Estimation of Importance: Relative Contributions of Symbolic and Non-Symbolic Number Systems to Exact and Approximate Calculation

Rylan J. Waring, Marcie Penner-Wilger

Abstract


The topic of how symbolic and non-symbolic number systems relate to exact calculation skill has received great discussion for a number of years now. However, little research has been done to examine how these systems relate to approximate calculation skill. To address this question, performance on symbolic and non-symbolic numeric ordering tasks was examined as predictors of Woodcock Johnson calculation (exact) and computation estimation (approximate) scores among university adults (N = 85, 61 female, Mean age = 21.3, range = 18-49 years). For Woodcock Johnson calculation scores, only the symbolic task uniquely predicted performance outcomes in a multiple regression. For the computational estimation task, only the non-symbolic task uniquely predicted performance outcomes. Symbolic system performance mediated the relation between non-symbolic system performance and exact calculation skill. Non-symbolic system performance mediated the relation between symbolic system performance and approximate calculation skill. These findings suggest that symbolic and non-symbolic number system acuity uniquely relate to exact and approximate calculation ability respectively.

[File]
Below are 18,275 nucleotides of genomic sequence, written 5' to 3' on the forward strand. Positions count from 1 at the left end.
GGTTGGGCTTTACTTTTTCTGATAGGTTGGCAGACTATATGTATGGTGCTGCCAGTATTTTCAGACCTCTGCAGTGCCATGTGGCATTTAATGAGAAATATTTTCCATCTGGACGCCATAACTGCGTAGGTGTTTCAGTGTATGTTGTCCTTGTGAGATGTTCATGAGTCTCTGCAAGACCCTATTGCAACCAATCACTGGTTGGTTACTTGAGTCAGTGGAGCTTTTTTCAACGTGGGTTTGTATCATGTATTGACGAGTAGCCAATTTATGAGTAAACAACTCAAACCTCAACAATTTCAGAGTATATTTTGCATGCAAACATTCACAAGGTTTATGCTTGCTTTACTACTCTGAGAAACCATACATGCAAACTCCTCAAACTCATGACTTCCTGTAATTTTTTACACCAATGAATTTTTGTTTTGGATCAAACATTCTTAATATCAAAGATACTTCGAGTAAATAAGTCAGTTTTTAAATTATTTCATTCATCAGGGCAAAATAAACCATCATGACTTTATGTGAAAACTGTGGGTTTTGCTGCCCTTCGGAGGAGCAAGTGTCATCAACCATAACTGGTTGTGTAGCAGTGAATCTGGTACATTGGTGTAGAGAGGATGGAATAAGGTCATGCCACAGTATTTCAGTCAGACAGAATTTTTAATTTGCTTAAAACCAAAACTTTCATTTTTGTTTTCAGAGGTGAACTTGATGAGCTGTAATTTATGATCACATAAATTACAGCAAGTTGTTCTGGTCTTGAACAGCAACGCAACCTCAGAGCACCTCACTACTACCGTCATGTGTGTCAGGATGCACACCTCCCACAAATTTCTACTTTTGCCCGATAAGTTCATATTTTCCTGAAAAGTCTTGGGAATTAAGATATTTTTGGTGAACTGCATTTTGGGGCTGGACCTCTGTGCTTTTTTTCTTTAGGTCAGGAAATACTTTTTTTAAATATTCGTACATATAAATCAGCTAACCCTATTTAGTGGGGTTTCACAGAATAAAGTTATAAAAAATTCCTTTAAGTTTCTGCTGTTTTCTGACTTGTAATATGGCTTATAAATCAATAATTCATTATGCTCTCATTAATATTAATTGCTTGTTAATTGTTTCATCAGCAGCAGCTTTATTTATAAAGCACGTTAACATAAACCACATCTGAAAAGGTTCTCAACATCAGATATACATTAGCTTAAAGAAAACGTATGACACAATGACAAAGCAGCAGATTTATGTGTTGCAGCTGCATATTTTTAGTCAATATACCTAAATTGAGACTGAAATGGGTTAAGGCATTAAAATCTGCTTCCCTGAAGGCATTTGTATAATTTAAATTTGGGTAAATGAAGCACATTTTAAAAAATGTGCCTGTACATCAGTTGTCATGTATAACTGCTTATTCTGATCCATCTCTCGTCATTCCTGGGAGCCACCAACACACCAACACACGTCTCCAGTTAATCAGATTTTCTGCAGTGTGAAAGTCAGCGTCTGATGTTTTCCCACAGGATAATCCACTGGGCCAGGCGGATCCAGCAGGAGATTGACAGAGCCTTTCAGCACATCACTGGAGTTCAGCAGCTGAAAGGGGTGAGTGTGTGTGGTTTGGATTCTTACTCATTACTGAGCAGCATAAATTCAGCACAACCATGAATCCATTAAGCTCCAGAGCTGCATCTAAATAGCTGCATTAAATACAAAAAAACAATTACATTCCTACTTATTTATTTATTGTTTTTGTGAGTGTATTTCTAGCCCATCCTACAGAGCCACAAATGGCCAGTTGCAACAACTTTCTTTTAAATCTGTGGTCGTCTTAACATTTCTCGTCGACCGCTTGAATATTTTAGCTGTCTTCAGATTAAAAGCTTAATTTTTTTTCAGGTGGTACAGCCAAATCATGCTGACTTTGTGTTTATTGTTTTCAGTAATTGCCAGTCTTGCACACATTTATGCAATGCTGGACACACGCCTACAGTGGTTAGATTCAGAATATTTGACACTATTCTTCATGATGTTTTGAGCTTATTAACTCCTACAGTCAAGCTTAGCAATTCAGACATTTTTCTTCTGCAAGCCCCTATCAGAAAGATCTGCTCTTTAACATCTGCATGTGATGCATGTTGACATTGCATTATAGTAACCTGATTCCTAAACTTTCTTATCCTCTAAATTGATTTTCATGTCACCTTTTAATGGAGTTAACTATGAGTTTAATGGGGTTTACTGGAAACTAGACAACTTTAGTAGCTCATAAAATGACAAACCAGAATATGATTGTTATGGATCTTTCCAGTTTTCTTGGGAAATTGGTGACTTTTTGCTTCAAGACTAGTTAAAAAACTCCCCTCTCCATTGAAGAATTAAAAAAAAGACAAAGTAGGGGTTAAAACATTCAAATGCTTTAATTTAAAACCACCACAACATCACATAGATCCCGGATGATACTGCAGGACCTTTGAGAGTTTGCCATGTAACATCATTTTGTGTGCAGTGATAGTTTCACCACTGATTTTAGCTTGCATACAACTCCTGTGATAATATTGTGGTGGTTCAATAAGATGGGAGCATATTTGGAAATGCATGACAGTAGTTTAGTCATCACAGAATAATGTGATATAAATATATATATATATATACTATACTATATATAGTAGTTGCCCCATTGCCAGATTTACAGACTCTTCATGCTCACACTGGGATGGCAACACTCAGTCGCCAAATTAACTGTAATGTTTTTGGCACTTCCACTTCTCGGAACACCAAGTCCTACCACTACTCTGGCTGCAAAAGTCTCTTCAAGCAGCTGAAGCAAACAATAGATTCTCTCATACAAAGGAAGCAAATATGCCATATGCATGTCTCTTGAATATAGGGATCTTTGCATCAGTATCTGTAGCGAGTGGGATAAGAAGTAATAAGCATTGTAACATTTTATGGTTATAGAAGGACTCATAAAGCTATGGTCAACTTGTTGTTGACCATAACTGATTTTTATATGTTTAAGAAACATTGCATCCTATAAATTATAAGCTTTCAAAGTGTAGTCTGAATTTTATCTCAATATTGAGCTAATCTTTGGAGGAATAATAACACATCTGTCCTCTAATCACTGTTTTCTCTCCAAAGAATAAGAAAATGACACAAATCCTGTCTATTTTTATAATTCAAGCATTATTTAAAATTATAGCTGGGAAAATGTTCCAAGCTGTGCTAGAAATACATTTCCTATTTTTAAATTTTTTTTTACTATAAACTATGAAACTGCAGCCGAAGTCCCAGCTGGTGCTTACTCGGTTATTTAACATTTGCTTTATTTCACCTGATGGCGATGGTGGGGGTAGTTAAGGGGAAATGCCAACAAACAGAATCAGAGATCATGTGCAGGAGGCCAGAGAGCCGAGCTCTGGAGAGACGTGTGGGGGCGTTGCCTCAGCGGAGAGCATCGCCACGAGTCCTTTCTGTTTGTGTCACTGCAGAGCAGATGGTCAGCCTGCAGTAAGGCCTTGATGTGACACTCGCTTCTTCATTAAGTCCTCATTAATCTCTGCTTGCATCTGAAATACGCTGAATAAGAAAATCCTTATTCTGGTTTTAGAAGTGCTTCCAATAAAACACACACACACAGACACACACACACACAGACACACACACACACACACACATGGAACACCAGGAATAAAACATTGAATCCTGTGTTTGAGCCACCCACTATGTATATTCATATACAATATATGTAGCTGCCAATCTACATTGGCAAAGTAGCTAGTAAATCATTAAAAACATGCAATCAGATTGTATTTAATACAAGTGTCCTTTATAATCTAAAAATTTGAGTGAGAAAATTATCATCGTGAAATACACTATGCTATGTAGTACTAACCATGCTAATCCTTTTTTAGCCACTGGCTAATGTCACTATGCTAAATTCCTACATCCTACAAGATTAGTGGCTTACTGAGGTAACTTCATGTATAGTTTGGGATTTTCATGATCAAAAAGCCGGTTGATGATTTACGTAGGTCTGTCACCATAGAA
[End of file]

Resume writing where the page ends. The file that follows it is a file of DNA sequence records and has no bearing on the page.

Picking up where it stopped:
Keywords


numerical cognition; symbolic; non-symbolic; numeric ordering; calculation; estimation

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